With the pandemic raging, many fellow citizens suffering from chronic ailments still need to see their physicians and/or receive treatment on a regular basis. Moreover, there may be emergencies when time is of the essence and, without ado, our doctor ought to be notified. So, what are some of these cases in opthalmology?
Patients with chronic simple glaucoma should still be making, despite the pandemic, their regular visits to the eye doctor, every three or six months. They must also get enough drops and medication prescribed for a period of three months to avoid unnecessary movement.
Cataract patients, or people who wish to have laser surgery to treat a refractive error (myopia, astigmatism, hypermetropia), may proceed to have their operation since the facilities where such surgery is performed are rather safe to go to and, normally, no other medical specialists get to work there.
People suffering from macular disease should, for no reason whatsoever, discontinue treatment during a pandemic as they are running the risk οf causing irreparable damage to their eyes or even serious loss of eyesight.
Another big problem for many people are the so-called “floaters” (myodesopsias or muscae volitantes), which are noticeable when looking at white backgrounds or bright light and are normally due to vitreous detachment, making it imperative that fundoscopy be done.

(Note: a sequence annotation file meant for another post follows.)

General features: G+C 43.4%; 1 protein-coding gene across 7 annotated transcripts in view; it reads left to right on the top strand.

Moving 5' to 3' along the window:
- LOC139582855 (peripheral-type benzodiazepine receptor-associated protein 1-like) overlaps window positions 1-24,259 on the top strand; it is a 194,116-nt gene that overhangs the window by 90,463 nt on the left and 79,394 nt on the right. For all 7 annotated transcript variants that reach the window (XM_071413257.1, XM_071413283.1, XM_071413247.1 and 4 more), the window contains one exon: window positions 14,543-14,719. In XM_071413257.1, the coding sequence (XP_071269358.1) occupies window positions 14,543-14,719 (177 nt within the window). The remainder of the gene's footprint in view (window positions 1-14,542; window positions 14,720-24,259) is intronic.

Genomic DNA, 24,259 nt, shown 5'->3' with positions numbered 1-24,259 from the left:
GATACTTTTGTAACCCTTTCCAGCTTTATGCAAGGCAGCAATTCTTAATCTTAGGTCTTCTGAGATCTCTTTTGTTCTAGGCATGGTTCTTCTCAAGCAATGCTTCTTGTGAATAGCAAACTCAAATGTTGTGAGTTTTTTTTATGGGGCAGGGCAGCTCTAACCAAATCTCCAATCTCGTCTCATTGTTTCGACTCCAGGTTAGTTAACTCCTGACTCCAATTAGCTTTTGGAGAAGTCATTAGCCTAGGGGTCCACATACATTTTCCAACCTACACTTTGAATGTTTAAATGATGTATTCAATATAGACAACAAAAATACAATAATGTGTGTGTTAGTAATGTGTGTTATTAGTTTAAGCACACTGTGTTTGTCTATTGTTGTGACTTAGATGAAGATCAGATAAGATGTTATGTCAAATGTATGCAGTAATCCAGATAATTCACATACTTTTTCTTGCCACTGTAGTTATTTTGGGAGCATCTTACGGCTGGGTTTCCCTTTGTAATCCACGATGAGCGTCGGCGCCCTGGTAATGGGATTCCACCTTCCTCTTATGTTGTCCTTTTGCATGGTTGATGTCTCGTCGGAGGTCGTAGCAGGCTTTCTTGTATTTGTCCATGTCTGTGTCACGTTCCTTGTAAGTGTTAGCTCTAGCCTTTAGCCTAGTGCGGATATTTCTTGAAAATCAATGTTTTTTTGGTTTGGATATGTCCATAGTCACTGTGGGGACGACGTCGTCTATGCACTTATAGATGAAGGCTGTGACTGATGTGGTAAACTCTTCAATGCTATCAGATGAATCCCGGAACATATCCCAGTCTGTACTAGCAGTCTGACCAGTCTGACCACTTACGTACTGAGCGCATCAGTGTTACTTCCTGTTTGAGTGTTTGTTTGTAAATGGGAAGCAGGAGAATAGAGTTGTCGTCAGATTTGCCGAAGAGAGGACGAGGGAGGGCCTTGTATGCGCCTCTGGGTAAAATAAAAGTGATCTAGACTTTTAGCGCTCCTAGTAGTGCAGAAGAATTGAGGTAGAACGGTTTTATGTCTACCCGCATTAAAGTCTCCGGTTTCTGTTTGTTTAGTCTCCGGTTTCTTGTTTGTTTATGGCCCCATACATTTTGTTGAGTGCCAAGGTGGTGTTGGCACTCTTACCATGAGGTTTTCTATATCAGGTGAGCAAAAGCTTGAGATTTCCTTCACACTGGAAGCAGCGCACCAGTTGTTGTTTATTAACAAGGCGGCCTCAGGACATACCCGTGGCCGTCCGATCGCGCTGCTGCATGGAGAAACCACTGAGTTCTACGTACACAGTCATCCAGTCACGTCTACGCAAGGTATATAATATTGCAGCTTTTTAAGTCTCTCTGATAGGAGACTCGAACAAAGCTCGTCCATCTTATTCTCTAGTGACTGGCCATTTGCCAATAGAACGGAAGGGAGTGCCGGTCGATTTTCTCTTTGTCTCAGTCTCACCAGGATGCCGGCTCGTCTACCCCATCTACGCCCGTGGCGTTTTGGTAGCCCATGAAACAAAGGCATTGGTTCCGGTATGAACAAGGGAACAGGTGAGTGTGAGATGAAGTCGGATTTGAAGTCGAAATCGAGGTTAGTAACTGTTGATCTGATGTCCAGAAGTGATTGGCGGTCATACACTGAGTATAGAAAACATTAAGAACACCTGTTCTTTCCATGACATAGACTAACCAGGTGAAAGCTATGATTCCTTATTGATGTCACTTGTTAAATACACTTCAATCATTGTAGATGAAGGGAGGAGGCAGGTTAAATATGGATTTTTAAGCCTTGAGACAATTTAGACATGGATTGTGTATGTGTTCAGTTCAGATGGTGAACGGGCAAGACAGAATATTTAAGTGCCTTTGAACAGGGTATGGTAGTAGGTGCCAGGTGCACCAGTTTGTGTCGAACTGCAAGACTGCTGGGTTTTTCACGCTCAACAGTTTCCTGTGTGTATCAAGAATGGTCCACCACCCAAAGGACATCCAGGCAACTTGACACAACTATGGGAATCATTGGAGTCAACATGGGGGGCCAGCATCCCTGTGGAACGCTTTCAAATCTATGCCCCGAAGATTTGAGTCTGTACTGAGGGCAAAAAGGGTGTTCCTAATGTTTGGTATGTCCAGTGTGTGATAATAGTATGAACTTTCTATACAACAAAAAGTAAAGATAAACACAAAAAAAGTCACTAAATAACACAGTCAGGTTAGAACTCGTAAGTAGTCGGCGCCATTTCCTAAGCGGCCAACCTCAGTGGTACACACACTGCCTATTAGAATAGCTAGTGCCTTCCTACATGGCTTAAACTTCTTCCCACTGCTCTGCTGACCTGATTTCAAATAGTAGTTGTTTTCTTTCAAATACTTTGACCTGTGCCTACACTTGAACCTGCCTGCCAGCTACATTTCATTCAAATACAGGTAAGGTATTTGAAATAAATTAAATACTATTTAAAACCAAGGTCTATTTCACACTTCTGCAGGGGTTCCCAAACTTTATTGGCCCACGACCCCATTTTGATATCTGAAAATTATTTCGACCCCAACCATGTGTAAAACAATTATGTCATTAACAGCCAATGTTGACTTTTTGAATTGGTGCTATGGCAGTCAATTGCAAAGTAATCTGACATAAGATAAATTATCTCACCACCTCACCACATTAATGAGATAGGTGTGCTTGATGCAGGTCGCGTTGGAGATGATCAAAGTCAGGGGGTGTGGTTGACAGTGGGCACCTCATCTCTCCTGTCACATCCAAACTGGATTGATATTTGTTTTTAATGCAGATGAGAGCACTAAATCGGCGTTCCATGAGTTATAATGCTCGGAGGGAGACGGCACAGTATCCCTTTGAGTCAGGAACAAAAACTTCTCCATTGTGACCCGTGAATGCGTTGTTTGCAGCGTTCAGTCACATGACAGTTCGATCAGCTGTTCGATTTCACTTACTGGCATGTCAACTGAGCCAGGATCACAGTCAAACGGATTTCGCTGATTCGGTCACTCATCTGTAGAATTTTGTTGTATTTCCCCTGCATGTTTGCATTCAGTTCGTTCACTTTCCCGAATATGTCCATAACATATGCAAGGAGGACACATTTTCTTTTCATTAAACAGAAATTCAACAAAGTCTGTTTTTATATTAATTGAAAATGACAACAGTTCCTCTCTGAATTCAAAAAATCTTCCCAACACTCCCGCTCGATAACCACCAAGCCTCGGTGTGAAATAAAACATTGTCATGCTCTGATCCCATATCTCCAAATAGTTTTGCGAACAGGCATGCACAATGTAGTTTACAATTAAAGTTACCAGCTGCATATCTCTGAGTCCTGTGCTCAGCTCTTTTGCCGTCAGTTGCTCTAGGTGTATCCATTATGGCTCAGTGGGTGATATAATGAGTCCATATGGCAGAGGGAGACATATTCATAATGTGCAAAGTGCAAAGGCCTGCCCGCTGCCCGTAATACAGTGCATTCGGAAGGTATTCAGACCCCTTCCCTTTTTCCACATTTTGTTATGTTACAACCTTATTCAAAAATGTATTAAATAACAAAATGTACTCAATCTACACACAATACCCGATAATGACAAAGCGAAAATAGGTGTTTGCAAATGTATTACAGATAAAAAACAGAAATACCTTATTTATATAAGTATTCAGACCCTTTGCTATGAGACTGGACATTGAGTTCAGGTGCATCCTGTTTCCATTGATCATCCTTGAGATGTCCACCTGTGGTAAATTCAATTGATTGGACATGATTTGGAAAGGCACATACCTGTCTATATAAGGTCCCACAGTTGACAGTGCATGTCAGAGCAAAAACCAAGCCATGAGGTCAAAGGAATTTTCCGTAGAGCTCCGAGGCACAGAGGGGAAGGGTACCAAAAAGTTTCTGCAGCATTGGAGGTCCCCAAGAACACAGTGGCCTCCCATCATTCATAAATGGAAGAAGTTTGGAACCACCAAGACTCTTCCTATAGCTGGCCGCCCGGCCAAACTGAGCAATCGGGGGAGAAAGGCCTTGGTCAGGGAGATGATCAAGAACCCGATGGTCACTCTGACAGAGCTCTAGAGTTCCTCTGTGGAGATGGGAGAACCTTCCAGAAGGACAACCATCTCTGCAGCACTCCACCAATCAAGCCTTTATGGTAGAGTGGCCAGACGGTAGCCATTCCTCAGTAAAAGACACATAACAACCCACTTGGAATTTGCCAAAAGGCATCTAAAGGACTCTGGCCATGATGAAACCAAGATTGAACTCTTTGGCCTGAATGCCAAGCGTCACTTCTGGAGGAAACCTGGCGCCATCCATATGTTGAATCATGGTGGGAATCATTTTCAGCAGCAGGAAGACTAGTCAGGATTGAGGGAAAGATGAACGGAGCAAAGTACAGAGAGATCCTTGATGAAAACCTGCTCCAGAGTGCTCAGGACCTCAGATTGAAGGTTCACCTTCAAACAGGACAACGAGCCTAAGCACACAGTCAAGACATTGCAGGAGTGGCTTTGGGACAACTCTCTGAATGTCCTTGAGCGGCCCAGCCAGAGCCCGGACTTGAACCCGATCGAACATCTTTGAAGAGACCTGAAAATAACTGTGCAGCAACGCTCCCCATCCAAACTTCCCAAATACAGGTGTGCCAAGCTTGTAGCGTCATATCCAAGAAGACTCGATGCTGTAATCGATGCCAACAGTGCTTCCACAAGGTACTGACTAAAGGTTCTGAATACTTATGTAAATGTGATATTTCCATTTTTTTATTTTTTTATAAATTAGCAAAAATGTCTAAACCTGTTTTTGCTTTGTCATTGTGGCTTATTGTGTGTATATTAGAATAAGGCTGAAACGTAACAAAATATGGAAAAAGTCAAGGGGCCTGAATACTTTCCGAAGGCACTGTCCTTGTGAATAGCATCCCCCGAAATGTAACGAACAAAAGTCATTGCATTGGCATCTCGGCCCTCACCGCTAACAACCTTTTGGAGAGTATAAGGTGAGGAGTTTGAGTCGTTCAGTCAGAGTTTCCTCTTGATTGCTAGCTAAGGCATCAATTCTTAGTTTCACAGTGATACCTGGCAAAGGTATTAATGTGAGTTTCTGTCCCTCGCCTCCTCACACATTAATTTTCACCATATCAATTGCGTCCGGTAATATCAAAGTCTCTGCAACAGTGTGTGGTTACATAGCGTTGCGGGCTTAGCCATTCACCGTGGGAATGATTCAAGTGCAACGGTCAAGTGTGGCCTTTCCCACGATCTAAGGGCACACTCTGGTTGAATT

The ever-increasing use of computers and electronic devices throughout this particular period has caused a number of issues to people using them. To prevent and treat problems, an eye doctor must be directly involved. It is also true that, since workstations have sadly been introduced in a rather off-the-cough manner, various factors such as the working environment, the position of the computer, type of monitor, user posture, employee physical condition as well as the eye and general medical history thereof, have hardly been taken into account by managers, supervisor, employers, and, most importantly, the users themselves.
Needless to say that due attention must be given to both the user and the features of the electronic device as well as the specificities of the physical space to limit asthenopia (ocular fatigue) and to ameliorate employee performance. And here’s a tip: every 50 minutes, take your eyes off the monitor and look away for 7”.
Ioannis Datseris, MD, PhD, FEBO